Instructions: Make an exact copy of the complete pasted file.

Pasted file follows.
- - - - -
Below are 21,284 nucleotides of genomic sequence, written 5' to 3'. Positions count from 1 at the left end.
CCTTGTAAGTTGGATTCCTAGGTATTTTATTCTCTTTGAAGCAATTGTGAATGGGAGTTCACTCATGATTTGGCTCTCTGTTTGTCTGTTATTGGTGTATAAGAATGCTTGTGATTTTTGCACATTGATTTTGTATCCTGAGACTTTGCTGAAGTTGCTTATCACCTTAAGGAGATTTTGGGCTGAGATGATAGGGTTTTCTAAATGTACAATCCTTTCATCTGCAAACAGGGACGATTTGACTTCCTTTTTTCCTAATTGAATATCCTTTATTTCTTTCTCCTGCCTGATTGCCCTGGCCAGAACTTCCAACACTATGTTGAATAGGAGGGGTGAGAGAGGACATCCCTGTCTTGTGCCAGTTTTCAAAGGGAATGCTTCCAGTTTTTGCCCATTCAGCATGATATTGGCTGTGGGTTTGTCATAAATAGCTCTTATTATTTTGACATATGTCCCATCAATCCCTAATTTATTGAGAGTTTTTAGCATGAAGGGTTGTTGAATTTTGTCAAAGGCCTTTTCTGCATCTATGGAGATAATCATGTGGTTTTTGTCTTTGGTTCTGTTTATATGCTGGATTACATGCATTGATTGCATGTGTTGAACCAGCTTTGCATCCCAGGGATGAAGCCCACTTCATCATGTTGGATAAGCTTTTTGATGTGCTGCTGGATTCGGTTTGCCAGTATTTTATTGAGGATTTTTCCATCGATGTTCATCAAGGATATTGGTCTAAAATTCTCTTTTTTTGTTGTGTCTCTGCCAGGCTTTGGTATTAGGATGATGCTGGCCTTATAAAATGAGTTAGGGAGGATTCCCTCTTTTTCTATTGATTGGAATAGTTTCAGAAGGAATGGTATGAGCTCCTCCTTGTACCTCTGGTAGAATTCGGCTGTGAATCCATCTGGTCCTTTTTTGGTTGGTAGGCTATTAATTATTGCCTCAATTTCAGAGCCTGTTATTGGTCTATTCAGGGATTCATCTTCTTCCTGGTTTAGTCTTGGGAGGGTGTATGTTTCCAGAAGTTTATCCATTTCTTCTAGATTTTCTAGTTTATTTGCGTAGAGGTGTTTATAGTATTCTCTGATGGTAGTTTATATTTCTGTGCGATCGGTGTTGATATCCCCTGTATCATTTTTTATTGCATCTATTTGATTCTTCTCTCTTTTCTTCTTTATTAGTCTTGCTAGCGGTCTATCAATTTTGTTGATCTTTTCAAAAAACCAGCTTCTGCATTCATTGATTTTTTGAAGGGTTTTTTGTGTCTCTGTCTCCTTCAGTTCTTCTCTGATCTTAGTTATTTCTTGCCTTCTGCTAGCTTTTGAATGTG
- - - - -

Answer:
Below are 21,284 nucleotides of genomic sequence, written 5' to 3'. Positions count from 1 at the left end.
CCTTGTAAGTTGGATTCCTAGGTATTTTATTCTCTTTGAAGCAATTGTGAATGGGAGTTCACTCATGATTTGGCTCTCTGTTTGTCTGTTATTGGTGTATAAGAATGCTTGTGATTTTTGCACATTGATTTTGTATCCTGAGACTTTGCTGAAGTTGCTTATCACCTTAAGGAGATTTTGGGCTGAGATGATAGGGTTTTCTAAATGTACAATCCTTTCATCTGCAAACAGGGACGATTTGACTTCCTTTTTTCCTAATTGAATATCCTTTATTTCTTTCTCCTGCCTGATTGCCCTGGCCAGAACTTCCAACACTATGTTGAATAGGAGGGGTGAGAGAGGACATCCCTGTCTTGTGCCAGTTTTCAAAGGGAATGCTTCCAGTTTTTGCCCATTCAGCATGATATTGGCTGTGGGTTTGTCATAAATAGCTCTTATTATTTTGACATATGTCCCATCAATCCCTAATTTATTGAGAGTTTTTAGCATGAAGGGTTGTTGAATTTTGTCAAAGGCCTTTTCTGCATCTATGGAGATAATCATGTGGTTTTTGTCTTTGGTTCTGTTTATATGCTGGATTACATGCATTGATTGCATGTGTTGAACCAGCTTTGCATCCCAGGGATGAAGCCCACTTCATCATGTTGGATAAGCTTTTTGATGTGCTGCTGGATTCGGTTTGCCAGTATTTTATTGAGGATTTTTCCATCGATGTTCATCAAGGATATTGGTCTAAAATTCTCTTTTTTTGTTGTGTCTCTGCCAGGCTTTGGTATTAGGATGATGCTGGCCTTATAAAATGAGTTAGGGAGGATTCCCTCTTTTTCTATTGATTGGAATAGTTTCAGAAGGAATGGTATGAGCTCCTCCTTGTACCTCTGGTAGAATTCGGCTGTGAATCCATCTGGTCCTTTTTTGGTTGGTAGGCTATTAATTATTGCCTCAATTTCAGAGCCTGTTATTGGTCTATTCAGGGATTCATCTTCTTCCTGGTTTAGTCTTGGGAGGGTGTATGTTTCCAGAAGTTTATCCATTTCTTCTAGATTTTCTAGTTTATTTGCGTAGAGGTGTTTATAGTATTCTCTGATGGTAGTTTATATTTCTGTGCGATCGGTGTTGATATCCCCTGTATCATTTTTTATTGCATCTATTTGATTCTTCTCTCTTTTCTTCTTTATTAGTCTTGCTAGCGGTCTATCAATTTTGTTGATCTTTTCAAAAAACCAGCTTCTGCATTCATTGATTTTTTGAAGGGTTTTTTGTGTCTCTGTCTCCTTCAGTTCTTCTCTGATCTTAGTTATTTCTTGCCTTCTGCTAGCTTTTGAATGTG